Origins of Educate the Children
While visiting Kathmandu in 1989, Pamela Carson noticed that many school-aged children clearly were not attending school. She struck up a friendship with three in particular and learned about their lives on the street. What they most wanted, they told her, was to go to school. Pamela had already sold her successful business in Boston and traveled extensively, including spending time in a Zen monastery in Japan. But in meeting those boys, one of whom she eventually adopted as her own son, she found her life’s calling. Pamela arranged to enroll the three boys in school. Thus was born Educate the Children and its original focus on matching sponsors with disadvantaged children.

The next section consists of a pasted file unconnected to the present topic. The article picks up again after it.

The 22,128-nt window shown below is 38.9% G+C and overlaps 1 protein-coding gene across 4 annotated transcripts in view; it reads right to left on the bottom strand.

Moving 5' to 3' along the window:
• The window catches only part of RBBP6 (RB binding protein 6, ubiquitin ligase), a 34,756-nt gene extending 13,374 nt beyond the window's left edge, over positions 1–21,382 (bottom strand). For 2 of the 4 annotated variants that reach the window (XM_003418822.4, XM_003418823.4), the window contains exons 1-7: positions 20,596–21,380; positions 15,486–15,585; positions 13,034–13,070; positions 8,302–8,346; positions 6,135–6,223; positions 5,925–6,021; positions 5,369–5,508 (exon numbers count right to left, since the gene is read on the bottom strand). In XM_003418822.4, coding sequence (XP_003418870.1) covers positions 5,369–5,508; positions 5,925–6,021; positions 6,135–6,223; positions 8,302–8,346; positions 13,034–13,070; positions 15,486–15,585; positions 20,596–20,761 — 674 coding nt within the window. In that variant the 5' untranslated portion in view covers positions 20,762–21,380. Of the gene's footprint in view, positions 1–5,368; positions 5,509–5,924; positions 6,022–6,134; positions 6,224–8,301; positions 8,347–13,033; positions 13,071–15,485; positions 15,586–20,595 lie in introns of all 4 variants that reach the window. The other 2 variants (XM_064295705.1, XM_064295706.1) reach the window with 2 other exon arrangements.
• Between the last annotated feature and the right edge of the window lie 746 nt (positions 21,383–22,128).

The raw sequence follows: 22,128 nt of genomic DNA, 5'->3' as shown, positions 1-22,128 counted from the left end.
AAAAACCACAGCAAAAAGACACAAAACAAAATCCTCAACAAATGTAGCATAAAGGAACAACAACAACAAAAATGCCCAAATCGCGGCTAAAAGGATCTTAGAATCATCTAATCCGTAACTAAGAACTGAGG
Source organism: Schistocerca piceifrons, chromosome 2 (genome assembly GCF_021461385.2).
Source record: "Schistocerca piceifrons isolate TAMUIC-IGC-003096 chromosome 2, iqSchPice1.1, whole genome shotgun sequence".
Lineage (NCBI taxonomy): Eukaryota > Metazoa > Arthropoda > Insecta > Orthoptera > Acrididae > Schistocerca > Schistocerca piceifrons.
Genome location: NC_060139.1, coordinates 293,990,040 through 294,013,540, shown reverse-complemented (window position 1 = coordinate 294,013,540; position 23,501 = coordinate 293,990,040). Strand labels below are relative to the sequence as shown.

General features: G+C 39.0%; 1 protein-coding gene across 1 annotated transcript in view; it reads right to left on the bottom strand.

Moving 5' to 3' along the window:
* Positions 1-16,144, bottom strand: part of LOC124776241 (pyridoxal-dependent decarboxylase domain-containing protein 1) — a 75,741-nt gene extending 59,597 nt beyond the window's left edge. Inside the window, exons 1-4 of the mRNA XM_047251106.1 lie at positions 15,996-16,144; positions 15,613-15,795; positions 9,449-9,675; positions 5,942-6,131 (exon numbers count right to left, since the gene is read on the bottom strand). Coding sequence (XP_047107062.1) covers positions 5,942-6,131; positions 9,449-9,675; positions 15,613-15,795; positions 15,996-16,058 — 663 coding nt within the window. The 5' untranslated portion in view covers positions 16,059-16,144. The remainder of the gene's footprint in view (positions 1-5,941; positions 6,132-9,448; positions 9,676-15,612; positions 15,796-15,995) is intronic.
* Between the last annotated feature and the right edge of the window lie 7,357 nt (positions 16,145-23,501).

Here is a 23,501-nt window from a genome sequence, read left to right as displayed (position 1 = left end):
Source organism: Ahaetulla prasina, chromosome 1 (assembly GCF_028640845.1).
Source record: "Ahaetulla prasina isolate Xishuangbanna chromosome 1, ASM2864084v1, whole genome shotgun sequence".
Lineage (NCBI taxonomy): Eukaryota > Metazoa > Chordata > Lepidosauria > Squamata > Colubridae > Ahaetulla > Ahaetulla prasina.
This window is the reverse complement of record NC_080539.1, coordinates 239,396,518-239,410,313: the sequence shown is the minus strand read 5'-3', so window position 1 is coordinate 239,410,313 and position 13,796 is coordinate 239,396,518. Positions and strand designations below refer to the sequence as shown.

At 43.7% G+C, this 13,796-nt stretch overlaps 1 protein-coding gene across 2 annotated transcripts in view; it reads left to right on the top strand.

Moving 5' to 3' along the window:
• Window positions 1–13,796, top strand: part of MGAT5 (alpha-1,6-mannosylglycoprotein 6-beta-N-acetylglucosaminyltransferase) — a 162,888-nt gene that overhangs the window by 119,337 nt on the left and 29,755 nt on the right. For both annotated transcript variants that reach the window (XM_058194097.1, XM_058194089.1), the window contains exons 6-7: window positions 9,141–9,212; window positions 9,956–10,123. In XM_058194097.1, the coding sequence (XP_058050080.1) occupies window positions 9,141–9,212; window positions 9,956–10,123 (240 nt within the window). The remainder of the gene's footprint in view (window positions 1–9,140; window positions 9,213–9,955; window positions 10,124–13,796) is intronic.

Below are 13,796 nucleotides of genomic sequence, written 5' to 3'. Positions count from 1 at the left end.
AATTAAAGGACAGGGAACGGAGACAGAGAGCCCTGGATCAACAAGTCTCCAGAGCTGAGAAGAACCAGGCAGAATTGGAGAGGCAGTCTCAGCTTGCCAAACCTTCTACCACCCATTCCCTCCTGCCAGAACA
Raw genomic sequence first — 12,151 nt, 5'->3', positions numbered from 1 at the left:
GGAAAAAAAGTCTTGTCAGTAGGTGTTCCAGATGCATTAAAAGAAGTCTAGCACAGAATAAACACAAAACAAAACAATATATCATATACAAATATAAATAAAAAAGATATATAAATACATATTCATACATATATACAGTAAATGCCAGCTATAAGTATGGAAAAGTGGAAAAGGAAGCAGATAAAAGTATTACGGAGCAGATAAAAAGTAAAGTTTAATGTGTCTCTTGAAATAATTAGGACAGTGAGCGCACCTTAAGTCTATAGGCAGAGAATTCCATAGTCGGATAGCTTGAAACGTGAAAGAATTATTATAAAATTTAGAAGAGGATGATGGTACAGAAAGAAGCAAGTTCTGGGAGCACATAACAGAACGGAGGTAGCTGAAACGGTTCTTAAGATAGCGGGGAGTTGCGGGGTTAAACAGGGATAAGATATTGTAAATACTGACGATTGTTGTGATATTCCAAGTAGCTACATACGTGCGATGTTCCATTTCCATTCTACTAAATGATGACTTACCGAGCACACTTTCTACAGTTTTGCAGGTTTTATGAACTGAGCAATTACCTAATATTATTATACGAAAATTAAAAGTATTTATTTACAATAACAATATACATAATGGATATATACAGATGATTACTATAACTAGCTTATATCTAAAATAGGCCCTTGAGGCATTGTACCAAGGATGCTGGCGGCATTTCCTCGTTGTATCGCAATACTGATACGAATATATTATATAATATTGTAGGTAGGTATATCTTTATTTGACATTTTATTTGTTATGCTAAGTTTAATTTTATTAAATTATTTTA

Barbara Cook, Freema Hillman, Sara Pines, Dan Sisler, Ursula Ziebarth, and many more of Pamela’s friends worked closely with her and her Nepali colleague Kiran Tewari on a volunteer basis. They put in countless hours during the early years, building the organization from the ground up.
Sadly, Pamela contracted cancer in 1997 and died in 2000. However, her legacy lives on in this time-tested and effective organization.
Within a short time of the organization’s founding, ETC’s leaders came to realize that the organization could have a much broader impact by also working with families (especially mothers) and entire communities. Through a rigorous review of its own activities and of the long history of development work in Nepal, it became clear that ETC’s strong commitment to education was the best place to start this transformation.
Armed with a three-year start-up grant, ETC developed a multi-faceted approach now known as our integrated community development (ICD) program model, with its three mutually supportive components: Children’s Education, Women’s Empowerment, and Sustainable Agricultural Development.